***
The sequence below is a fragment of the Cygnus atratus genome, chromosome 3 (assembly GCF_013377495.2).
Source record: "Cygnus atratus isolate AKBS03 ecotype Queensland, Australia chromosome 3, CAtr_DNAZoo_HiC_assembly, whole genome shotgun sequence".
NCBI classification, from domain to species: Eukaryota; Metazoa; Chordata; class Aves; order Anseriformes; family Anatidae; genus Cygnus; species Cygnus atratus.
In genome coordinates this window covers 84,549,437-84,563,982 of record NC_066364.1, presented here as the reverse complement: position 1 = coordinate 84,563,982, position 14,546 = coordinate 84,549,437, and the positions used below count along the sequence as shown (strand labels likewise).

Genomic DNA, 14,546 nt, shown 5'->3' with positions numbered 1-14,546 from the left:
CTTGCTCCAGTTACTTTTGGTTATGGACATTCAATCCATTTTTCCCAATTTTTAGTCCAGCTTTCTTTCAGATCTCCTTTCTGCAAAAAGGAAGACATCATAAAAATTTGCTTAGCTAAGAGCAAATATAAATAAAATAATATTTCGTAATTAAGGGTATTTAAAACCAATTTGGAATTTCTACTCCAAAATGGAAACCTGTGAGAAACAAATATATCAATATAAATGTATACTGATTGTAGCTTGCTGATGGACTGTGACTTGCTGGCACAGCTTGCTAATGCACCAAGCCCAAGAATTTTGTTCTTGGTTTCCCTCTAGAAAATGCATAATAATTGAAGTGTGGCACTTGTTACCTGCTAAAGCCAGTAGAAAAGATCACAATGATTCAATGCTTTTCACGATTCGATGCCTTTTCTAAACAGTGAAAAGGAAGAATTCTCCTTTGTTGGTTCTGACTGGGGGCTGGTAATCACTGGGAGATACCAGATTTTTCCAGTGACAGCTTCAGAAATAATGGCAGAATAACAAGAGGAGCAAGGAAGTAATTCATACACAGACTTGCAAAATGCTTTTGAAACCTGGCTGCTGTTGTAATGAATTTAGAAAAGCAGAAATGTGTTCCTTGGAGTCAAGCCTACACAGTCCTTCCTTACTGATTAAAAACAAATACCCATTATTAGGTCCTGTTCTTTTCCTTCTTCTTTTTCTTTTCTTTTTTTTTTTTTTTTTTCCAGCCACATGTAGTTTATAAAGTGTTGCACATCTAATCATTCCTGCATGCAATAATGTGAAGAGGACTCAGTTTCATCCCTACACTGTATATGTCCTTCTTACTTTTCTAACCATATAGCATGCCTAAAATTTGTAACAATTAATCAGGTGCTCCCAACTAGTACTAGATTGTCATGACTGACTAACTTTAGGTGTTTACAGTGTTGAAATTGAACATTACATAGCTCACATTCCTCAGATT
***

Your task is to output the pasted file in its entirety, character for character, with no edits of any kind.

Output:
The sequence below is a fragment of the Cygnus atratus genome, chromosome 3 (assembly GCF_013377495.2).
Source record: "Cygnus atratus isolate AKBS03 ecotype Queensland, Australia chromosome 3, CAtr_DNAZoo_HiC_assembly, whole genome shotgun sequence".
NCBI classification, from domain to species: Eukaryota; Metazoa; Chordata; class Aves; order Anseriformes; family Anatidae; genus Cygnus; species Cygnus atratus.
In genome coordinates this window covers 84,549,437-84,563,982 of record NC_066364.1, presented here as the reverse complement: position 1 = coordinate 84,563,982, position 14,546 = coordinate 84,549,437, and the positions used below count along the sequence as shown (strand labels likewise).

Genomic DNA, 14,546 nt, shown 5'->3' with positions numbered 1-14,546 from the left:
CTTGCTCCAGTTACTTTTGGTTATGGACATTCAATCCATTTTTCCCAATTTTTAGTCCAGCTTTCTTTCAGATCTCCTTTCTGCAAAAAGGAAGACATCATAAAAATTTGCTTAGCTAAGAGCAAATATAAATAAAATAATATTTCGTAATTAAGGGTATTTAAAACCAATTTGGAATTTCTACTCCAAAATGGAAACCTGTGAGAAACAAATATATCAATATAAATGTATACTGATTGTAGCTTGCTGATGGACTGTGACTTGCTGGCACAGCTTGCTAATGCACCAAGCCCAAGAATTTTGTTCTTGGTTTCCCTCTAGAAAATGCATAATAATTGAAGTGTGGCACTTGTTACCTGCTAAAGCCAGTAGAAAAGATCACAATGATTCAATGCTTTTCACGATTCGATGCCTTTTCTAAACAGTGAAAAGGAAGAATTCTCCTTTGTTGGTTCTGACTGGGGGCTGGTAATCACTGGGAGATACCAGATTTTTCCAGTGACAGCTTCAGAAATAATGGCAGAATAACAAGAGGAGCAAGGAAGTAATTCATACACAGACTTGCAAAATGCTTTTGAAACCTGGCTGCTGTTGTAATGAATTTAGAAAAGCAGAAATGTGTTCCTTGGAGTCAAGCCTACACAGTCCTTCCTTACTGATTAAAAACAAATACCCATTATTAGGTCCTGTTCTTTTCCTTCTTCTTTTTCTTTTCTTTTTTTTTTTTTTTTTTCCAGCCACATGTAGTTTATAAAGTGTTGCACATCTAATCATTCCTGCATGCAATAATGTGAAGAGGACTCAGTTTCATCCCTACACTGTATATGTCCTTCTTACTTTTCTAACCATATAGCATGCCTAAAATTTGTAACAATTAATCAGGTGCTCCCAACTAGTACTAGATTGTCATGACTGACTAACTTTAGGTGTTTACAGTGTTGAAATTGAACATTACATAGCTCACATTCCTCAGATT